Via Andrew Sullivan, more on nature vs. culture in perceptions of attractiveness, in ScienceDaily:
Score one for body language: It seems that body shape and the way people walk hold major cues to their attractiveness to others, according to collaborative research findings published by Texas A&M University professor Louis G. Tassinary and co-author Kerri Johnson of New York University.
“People have always tried to identify the magical formula for beauty, and we knew body shape was important, but we found movement was also key,” Johnson says.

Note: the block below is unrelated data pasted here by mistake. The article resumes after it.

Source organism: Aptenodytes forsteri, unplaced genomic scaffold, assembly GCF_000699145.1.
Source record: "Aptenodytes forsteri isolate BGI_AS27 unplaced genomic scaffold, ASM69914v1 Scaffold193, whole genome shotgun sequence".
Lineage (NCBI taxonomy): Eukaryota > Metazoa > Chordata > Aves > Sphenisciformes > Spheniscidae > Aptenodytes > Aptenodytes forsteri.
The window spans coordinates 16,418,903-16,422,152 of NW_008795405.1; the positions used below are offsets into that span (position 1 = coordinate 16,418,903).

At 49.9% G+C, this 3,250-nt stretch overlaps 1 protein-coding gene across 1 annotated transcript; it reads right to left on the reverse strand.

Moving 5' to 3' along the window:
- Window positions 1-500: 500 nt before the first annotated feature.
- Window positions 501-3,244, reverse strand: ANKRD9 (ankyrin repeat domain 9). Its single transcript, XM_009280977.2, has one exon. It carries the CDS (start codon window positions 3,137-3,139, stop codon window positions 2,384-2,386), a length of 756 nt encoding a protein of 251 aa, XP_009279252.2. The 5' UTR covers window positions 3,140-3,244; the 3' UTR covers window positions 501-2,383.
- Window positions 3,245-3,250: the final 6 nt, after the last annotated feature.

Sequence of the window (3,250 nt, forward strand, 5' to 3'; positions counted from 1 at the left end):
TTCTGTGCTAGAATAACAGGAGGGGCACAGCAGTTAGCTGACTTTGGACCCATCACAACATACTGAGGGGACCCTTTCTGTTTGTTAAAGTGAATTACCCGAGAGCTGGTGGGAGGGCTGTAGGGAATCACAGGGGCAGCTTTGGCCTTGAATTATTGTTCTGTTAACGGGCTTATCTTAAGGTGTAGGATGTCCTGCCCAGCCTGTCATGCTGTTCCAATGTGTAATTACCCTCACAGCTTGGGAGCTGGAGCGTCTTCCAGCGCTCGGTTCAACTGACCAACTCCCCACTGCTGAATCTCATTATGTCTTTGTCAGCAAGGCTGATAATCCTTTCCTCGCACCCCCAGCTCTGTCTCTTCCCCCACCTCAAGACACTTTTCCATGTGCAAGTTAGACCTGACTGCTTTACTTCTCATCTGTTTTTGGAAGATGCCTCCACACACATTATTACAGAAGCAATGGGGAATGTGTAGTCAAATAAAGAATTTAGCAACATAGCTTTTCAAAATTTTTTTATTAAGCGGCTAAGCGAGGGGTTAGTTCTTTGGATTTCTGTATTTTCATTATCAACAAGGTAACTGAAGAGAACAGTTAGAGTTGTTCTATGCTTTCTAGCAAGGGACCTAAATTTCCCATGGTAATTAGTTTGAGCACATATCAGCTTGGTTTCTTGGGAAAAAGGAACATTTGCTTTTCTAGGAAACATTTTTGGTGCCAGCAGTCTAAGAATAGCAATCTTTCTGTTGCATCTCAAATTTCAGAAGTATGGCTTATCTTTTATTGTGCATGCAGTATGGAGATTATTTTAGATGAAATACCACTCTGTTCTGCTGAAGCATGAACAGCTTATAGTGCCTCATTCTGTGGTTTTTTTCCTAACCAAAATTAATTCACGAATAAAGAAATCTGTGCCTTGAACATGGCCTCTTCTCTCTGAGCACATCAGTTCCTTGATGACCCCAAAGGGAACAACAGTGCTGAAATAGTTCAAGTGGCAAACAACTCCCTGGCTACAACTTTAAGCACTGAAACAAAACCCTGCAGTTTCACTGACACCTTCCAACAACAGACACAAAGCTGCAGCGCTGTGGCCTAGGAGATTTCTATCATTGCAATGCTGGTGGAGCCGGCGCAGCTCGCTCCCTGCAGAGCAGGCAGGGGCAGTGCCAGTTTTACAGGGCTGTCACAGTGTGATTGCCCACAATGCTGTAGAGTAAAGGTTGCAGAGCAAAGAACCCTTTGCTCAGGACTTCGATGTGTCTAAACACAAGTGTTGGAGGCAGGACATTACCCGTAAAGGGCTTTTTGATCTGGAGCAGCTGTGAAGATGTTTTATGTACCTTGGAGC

“When encountering another human, the first judgment an individual makes concerns the other individual’s gender,” Johnson explains. “The body’s shape, specifically the waist-to-hip ratio, has been related to gender identification and to perceived attractiveness, but part of the way we make such judgments is by determining whether the observed individual is behaving in ways consistent with our culture’s definitions of beauty and of masculinity/femininity. And part of those cultural definitions involves movement.”